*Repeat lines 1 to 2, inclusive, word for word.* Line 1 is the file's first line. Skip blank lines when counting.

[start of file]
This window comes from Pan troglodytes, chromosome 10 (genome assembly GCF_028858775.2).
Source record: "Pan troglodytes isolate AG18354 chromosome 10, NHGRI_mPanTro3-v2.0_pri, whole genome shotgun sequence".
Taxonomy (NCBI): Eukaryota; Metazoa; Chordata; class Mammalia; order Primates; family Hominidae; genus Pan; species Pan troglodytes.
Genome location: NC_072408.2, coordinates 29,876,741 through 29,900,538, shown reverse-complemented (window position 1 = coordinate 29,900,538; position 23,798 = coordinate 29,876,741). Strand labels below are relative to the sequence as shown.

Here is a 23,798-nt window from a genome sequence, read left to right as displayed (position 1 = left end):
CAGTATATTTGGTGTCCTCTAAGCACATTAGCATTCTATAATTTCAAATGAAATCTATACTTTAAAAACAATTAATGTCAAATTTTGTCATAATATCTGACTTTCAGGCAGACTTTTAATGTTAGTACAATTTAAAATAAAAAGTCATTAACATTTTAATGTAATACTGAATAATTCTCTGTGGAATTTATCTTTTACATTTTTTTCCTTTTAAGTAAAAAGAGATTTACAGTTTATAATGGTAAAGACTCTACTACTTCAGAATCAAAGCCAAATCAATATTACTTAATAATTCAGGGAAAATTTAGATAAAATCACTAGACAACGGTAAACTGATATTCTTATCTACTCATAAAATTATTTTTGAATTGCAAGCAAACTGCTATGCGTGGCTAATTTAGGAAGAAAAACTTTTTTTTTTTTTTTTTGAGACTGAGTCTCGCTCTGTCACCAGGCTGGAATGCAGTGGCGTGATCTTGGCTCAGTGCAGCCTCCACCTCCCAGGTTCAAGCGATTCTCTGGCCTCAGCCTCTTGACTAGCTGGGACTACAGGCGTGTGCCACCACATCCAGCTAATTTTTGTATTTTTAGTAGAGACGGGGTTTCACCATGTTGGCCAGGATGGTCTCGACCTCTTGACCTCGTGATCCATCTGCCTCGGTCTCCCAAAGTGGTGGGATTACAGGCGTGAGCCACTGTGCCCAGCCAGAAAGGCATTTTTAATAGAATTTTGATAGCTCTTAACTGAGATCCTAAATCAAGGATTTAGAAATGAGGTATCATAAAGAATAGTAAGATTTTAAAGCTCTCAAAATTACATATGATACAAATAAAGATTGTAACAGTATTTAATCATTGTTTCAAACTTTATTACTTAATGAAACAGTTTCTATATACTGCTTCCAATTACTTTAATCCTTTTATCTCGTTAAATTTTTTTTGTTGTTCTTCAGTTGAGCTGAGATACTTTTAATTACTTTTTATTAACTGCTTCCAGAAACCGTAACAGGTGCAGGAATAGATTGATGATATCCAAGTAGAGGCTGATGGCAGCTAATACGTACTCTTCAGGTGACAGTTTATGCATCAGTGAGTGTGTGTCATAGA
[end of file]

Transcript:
This window comes from Pan troglodytes, chromosome 10 (genome assembly GCF_028858775.2).
Source record: "Pan troglodytes isolate AG18354 chromosome 10, NHGRI_mPanTro3-v2.0_pri, whole genome shotgun sequence".